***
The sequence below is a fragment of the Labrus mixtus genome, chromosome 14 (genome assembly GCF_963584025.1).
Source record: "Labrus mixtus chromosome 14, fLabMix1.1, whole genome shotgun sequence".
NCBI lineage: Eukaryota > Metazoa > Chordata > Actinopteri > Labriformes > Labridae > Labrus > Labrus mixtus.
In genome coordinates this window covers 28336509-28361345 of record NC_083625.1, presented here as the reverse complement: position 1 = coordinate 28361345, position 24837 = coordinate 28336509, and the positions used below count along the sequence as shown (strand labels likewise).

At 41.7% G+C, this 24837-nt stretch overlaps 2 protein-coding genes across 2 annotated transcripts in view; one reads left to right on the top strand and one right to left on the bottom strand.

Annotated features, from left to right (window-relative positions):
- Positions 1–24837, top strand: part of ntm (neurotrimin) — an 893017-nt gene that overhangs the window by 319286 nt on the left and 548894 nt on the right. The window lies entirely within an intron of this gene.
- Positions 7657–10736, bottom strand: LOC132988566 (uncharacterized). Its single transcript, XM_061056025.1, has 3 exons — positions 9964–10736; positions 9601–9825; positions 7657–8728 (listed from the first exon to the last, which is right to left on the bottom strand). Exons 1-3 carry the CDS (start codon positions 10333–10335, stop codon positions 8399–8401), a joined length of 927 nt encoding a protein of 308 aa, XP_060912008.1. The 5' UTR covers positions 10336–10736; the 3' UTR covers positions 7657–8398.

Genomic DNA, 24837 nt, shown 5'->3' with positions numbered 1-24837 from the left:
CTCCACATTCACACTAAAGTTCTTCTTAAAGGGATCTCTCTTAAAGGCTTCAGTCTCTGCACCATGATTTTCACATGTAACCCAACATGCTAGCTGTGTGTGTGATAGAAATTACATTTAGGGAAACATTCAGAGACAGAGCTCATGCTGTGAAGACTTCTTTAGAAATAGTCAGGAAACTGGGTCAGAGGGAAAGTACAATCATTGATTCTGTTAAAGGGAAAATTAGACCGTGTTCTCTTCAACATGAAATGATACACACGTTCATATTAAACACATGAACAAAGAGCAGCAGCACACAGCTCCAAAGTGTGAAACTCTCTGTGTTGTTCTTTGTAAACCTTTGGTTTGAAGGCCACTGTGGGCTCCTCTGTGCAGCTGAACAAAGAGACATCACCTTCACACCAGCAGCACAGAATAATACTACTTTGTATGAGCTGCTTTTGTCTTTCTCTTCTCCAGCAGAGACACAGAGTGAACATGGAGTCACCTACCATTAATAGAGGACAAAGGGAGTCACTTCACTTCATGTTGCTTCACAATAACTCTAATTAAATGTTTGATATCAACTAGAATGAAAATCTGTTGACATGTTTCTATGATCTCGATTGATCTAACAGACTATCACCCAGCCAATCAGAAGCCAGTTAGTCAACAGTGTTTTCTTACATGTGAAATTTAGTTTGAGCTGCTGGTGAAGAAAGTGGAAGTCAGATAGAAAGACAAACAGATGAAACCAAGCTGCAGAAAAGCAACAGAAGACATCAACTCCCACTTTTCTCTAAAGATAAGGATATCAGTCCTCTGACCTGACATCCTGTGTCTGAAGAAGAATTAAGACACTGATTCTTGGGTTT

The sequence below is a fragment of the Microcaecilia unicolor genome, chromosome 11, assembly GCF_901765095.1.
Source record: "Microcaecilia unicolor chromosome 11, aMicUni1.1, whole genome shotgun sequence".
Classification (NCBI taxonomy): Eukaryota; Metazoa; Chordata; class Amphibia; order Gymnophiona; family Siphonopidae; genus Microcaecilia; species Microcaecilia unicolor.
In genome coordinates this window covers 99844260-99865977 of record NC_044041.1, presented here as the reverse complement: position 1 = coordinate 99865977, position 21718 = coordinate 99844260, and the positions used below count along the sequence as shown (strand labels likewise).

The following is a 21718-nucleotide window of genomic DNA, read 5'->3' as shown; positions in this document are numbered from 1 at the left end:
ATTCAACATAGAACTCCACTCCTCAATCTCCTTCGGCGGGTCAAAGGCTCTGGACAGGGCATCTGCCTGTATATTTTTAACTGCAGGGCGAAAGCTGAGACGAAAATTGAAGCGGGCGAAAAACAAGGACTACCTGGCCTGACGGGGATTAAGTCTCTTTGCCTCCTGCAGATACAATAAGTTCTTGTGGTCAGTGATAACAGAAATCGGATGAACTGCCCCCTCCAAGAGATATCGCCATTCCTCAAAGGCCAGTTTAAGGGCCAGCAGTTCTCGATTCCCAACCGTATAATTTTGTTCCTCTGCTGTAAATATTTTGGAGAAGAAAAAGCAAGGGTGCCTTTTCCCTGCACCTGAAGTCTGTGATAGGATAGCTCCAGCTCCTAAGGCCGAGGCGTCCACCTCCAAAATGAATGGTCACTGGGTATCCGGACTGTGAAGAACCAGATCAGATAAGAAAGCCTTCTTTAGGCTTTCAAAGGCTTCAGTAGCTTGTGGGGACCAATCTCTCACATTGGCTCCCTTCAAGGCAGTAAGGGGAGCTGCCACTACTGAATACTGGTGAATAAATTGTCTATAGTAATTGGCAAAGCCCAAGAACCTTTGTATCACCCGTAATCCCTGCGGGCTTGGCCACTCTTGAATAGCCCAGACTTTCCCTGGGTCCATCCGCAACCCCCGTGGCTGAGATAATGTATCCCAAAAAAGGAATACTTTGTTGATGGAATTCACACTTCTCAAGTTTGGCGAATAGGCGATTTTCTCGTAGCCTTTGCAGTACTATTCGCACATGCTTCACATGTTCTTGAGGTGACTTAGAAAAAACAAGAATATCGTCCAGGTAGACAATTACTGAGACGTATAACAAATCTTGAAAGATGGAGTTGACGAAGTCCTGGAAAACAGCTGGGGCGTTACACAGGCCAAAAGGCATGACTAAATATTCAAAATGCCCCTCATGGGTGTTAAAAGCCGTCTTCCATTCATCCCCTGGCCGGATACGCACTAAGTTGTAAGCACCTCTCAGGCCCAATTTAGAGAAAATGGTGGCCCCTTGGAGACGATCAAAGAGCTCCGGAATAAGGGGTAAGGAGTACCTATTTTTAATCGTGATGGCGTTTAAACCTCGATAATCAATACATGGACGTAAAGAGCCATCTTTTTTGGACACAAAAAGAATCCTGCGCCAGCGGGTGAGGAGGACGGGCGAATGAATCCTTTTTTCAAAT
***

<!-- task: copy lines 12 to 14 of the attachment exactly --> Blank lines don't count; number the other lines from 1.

Source record: "Microcaecilia unicolor chromosome 11, aMicUni1.1, whole genome shotgun sequence".
Classification (NCBI taxonomy): Eukaryota; Metazoa; Chordata; class Amphibia; order Gymnophiona; family Siphonopidae; genus Microcaecilia; species Microcaecilia unicolor.
In genome coordinates this window covers 99844260-99865977 of record NC_044041.1, presented here as the reverse complement: position 1 = coordinate 99865977, position 21718 = coordinate 99844260, and the positions used below count along the sequence as shown (strand labels likewise).